“A holder of prior rights or an interested party may, within three months from the date of the preliminary examination of a trademark, raise objections to the Trademark Office if it is of the opinion that the trademark is in violation of Paragraph 2 and Paragraph 3 of Article 13, Article 15, Paragraph 1 of Article 16, Article 30, Article 31 or Article 32 of this law. Any party that is of the opinion that the trademark is in violation of Article 10, Article 11 or Article 12 of this law may raise objections to the Trademark Office within the said three-month period. Where no objection is raised upon expiry of the announcement period, the Trademark Office shall approve the application, issue the certificate of trademark registration, and make an announcement thereon.”

The guidance extends the scope of a person’s name rights to include the following:

  • terms whose main elements correspond to the names of natural persons;
  • alternative names;
  • pen names;
  • stage names;
  • honorific names; and
  • nicknames.

With regard to the third point, the Regulations of the People's Republic of China on Administration of Registration of Companies state that the business licence of a company may be revoked by the Administration of Industry and Commerce; however, the company continues to exist until it is officially deregistered. 

Consequently, there are many companies in China that still exist but do not have a valid business licence; some of them have applied for trademarks that they have no intention to use in the normal course of trade.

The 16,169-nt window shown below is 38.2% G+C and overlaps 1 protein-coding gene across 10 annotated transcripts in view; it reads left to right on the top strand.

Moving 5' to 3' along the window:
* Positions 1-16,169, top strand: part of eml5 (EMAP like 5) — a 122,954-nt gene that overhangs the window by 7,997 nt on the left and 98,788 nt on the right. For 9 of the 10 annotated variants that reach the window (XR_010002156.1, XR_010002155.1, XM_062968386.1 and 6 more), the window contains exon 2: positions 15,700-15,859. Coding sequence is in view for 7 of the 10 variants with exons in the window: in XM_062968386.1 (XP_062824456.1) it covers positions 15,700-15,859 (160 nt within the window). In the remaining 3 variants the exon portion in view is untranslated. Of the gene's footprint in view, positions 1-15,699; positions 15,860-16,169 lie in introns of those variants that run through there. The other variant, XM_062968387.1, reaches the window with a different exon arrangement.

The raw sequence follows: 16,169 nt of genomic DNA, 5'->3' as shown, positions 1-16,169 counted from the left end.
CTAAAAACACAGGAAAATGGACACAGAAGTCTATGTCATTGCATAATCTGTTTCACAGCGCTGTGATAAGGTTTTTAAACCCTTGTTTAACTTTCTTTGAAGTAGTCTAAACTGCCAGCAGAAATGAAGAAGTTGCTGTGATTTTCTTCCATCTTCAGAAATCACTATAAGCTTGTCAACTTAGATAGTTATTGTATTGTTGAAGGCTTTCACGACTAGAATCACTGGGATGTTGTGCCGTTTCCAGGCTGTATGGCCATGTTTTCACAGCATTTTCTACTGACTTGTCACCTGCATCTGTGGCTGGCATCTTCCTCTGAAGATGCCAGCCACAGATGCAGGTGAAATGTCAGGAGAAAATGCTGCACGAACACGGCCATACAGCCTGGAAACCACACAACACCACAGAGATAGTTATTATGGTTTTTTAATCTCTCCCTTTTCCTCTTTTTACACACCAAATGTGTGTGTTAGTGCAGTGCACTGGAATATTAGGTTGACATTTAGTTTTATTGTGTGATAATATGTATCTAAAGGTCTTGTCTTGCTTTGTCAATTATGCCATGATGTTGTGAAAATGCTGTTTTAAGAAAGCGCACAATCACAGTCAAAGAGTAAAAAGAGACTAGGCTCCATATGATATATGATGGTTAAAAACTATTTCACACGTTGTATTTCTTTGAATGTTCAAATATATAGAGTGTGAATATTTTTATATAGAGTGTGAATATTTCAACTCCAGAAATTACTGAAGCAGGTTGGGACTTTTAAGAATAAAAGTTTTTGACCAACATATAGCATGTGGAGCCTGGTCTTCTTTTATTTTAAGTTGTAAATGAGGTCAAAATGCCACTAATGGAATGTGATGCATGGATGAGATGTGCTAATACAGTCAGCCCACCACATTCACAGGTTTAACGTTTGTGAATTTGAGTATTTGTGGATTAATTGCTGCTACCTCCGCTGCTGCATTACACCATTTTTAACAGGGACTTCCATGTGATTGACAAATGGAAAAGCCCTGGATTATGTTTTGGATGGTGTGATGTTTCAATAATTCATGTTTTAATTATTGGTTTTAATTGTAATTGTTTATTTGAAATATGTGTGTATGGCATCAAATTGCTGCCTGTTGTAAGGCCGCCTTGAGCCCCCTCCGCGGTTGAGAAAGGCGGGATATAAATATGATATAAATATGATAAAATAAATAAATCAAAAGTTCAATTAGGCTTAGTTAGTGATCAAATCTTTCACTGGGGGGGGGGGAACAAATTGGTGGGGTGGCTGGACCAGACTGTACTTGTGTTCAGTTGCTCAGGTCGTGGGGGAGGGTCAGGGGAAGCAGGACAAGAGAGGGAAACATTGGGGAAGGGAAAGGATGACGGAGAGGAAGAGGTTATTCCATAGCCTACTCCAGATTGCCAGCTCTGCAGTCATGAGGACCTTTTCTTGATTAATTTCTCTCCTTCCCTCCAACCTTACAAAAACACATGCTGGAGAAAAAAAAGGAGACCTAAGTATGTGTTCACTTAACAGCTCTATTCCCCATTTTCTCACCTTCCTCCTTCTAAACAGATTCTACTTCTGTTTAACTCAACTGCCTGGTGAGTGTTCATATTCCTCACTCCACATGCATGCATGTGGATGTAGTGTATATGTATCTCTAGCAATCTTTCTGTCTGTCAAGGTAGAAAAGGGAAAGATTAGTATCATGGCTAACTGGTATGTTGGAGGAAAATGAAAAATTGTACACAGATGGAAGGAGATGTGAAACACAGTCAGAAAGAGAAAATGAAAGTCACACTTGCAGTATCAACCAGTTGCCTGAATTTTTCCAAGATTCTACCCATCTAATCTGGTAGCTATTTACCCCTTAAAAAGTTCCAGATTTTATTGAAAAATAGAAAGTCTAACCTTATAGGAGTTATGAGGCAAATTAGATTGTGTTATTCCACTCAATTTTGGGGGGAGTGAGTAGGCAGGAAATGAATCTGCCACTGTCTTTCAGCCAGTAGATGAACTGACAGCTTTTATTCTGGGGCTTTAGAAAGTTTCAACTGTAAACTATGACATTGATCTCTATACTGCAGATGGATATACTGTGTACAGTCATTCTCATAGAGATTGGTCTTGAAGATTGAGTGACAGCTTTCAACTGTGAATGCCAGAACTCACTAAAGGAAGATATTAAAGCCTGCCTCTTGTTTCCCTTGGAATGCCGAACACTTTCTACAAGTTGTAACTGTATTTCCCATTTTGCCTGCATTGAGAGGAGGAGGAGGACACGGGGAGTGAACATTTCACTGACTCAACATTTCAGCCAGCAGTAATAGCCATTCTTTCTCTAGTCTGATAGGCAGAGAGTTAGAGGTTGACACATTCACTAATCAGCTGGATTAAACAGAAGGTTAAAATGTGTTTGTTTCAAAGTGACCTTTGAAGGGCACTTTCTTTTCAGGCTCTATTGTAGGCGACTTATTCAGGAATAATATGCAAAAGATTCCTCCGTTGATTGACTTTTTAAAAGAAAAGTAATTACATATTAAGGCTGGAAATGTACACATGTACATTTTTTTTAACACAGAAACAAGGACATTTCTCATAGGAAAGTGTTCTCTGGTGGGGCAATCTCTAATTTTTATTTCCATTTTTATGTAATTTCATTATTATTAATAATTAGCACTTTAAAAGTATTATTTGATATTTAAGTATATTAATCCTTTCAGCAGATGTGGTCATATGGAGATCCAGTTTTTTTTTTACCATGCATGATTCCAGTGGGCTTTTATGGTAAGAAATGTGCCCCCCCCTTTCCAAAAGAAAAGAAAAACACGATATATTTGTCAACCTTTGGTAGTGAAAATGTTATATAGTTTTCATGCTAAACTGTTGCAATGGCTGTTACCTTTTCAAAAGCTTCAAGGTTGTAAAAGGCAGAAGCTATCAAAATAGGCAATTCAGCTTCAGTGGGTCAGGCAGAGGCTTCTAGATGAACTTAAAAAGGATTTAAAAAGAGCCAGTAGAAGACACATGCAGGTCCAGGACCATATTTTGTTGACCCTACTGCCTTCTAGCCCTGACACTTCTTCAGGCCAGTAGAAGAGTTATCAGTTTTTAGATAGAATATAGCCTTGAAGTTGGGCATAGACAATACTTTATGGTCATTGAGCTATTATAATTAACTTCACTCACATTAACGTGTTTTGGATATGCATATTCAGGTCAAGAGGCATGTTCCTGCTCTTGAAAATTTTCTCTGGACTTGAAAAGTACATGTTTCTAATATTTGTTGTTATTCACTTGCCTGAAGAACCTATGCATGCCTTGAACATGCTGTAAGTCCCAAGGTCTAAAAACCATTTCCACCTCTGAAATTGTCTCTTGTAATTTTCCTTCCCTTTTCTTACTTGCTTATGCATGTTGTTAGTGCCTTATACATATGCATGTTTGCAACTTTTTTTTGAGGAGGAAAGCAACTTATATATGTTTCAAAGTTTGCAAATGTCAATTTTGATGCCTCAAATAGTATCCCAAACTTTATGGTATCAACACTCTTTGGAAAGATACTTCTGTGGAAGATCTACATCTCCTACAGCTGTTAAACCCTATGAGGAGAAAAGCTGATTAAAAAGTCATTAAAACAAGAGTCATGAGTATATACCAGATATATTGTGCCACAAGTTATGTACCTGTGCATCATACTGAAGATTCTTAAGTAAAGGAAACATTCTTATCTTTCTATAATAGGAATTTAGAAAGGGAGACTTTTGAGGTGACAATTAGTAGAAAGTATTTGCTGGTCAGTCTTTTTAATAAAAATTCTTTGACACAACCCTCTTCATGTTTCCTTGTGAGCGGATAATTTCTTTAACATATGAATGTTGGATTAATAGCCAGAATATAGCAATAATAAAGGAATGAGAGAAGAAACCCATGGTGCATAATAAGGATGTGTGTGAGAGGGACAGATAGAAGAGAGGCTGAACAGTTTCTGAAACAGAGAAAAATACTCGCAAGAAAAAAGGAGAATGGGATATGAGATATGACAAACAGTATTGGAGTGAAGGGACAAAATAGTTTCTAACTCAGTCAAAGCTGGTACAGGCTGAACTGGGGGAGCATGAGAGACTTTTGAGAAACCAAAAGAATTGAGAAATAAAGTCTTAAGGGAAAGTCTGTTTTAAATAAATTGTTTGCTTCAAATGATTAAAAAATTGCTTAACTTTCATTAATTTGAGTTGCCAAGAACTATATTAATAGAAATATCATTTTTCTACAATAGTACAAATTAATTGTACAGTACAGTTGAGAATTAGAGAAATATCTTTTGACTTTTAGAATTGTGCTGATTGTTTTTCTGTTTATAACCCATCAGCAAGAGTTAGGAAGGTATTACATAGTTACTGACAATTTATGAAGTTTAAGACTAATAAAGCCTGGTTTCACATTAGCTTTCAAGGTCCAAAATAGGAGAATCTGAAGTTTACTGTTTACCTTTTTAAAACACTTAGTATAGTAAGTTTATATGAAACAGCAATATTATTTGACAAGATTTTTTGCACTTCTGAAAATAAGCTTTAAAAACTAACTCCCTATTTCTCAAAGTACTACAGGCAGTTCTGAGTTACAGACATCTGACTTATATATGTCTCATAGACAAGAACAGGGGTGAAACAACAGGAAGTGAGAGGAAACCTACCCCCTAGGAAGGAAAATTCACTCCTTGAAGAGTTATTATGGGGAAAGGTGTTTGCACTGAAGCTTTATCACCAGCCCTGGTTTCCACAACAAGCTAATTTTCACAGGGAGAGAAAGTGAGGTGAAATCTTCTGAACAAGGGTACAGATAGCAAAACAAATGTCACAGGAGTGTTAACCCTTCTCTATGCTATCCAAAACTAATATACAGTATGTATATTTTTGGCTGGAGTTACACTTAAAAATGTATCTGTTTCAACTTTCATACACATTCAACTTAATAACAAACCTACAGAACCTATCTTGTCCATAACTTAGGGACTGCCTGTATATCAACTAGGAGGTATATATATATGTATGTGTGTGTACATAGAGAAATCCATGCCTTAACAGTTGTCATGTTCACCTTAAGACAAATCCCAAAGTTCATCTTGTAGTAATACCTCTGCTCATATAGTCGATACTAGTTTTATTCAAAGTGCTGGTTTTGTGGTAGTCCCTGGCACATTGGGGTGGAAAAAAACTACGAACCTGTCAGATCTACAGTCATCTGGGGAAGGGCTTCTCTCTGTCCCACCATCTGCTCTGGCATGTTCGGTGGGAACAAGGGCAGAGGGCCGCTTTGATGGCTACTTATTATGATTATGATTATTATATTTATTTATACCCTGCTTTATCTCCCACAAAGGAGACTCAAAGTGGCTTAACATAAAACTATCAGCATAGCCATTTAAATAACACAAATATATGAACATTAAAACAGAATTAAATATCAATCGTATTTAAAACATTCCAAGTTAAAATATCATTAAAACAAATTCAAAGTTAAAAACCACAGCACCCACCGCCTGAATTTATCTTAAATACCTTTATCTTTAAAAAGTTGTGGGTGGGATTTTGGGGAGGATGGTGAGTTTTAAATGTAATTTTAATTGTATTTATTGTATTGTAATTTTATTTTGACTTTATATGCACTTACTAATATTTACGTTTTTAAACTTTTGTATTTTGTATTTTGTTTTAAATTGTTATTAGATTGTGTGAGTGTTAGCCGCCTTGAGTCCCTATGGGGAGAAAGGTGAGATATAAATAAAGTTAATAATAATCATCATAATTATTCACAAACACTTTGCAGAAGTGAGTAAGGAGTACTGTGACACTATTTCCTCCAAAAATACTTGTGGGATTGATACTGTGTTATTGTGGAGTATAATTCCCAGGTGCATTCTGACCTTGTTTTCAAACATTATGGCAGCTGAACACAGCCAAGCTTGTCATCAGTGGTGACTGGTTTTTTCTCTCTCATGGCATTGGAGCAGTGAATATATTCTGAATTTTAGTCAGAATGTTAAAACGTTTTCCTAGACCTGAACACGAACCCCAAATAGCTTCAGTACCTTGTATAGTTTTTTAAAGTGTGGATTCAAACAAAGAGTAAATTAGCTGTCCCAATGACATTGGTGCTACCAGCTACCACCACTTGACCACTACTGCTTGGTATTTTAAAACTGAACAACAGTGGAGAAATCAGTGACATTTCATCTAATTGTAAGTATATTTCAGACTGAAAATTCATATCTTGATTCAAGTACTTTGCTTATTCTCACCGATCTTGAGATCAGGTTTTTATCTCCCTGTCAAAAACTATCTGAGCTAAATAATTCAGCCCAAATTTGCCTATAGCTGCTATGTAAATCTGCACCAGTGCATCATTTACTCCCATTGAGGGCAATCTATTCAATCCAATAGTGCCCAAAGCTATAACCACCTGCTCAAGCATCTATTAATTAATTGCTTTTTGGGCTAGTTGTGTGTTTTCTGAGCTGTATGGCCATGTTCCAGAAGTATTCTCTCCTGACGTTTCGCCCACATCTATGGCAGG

According to the guidance, if the applicant for an opposed trademark is an enterprise that has had its business licence suspended, but has not yet been deregistered, the opposed mark may be refused registration pursuant to Article 4 of the Trademark Law if the following conditions are met:

  1. The business license of the applicant has been suspended for more than three years;
  2. There is no evidence to show that the opposed mark has been assigned or licensed to another party;
  3. The applicant has not intervened in the appeal procedure or in later judicial appeal proceedings, and has not made any claims as to its business status or the status of the opposed mark; and
  4. The opposed mark is a copy or imitation of the cited mark and the goods covered by the parties’ marks are linked to some extent.

The rationale behind this provision stems from the Supreme People’s Court’s Opinion on the Utilisation of IP Rights Judgments to Facilitate Socialist Cultural Development and Prosperity and Promote Independent and Coordinated Economic Development: companies that have not conducted business for more than three years are unlikely to use a registered trademark, and registered marks in the name of such companies will affect the development of domestic brands.

Accordingly, this provision is especially noteworthy under both the current and amended Trademark Law, as neither ‘use of’ a mark, nor an ‘intention to use’ a mark, is a requirement for securing the registration of a mark.

While the possibility of opposing a trademark based on a lack of intention to use the mark is desirable, given the number of bad-faith trademark registrations that continue to plague China’s trademark registry, an intention to use the mark in order to obtain a trademark registration would be even more appropriate.

George Chan and Tracy Liu, Rouse, Beijing